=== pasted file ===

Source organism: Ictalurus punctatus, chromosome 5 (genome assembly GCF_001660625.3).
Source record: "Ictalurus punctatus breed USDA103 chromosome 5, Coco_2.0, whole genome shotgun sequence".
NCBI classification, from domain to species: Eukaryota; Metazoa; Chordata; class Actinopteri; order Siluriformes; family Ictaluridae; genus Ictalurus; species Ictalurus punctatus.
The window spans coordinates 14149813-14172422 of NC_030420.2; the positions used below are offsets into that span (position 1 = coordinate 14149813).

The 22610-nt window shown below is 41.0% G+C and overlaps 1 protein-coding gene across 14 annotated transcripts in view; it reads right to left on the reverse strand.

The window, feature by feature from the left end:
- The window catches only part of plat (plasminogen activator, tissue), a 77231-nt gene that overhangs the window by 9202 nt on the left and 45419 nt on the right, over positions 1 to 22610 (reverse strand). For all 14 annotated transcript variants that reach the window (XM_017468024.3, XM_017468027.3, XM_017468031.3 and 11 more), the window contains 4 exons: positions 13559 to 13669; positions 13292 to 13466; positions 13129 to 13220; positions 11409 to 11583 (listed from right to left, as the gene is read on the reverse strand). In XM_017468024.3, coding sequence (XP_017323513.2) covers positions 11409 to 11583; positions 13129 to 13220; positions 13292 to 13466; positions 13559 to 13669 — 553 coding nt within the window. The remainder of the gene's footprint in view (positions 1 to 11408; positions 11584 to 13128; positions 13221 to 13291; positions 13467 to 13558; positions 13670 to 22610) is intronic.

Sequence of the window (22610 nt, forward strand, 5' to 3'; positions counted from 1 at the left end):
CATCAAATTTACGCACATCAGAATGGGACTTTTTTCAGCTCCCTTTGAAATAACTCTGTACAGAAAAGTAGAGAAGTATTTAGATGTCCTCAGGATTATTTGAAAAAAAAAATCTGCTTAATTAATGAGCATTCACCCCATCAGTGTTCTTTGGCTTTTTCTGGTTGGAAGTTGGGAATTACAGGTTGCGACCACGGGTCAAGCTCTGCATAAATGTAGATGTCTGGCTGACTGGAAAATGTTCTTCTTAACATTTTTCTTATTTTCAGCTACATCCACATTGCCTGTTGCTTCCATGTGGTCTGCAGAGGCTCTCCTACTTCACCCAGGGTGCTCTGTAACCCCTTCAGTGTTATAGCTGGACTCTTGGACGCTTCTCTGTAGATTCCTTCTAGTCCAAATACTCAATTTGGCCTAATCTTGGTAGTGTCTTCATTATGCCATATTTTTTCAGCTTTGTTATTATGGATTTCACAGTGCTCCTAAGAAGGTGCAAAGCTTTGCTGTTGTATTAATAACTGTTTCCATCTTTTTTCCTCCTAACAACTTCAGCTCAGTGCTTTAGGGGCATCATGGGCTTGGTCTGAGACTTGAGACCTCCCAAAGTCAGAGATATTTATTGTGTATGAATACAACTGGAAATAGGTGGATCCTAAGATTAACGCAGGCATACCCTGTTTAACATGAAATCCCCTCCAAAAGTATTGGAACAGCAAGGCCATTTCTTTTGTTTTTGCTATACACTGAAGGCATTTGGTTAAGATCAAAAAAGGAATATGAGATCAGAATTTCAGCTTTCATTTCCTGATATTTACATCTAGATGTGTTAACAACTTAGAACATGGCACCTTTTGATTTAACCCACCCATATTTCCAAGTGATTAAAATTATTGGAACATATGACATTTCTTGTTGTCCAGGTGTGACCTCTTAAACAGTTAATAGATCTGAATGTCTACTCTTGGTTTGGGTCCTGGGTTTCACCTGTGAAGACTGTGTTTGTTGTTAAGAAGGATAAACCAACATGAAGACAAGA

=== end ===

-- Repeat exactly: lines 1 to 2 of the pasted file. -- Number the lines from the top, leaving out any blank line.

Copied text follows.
Source organism: Ictalurus punctatus, chromosome 5 (genome assembly GCF_001660625.3).
Source record: "Ictalurus punctatus breed USDA103 chromosome 5, Coco_2.0, whole genome shotgun sequence".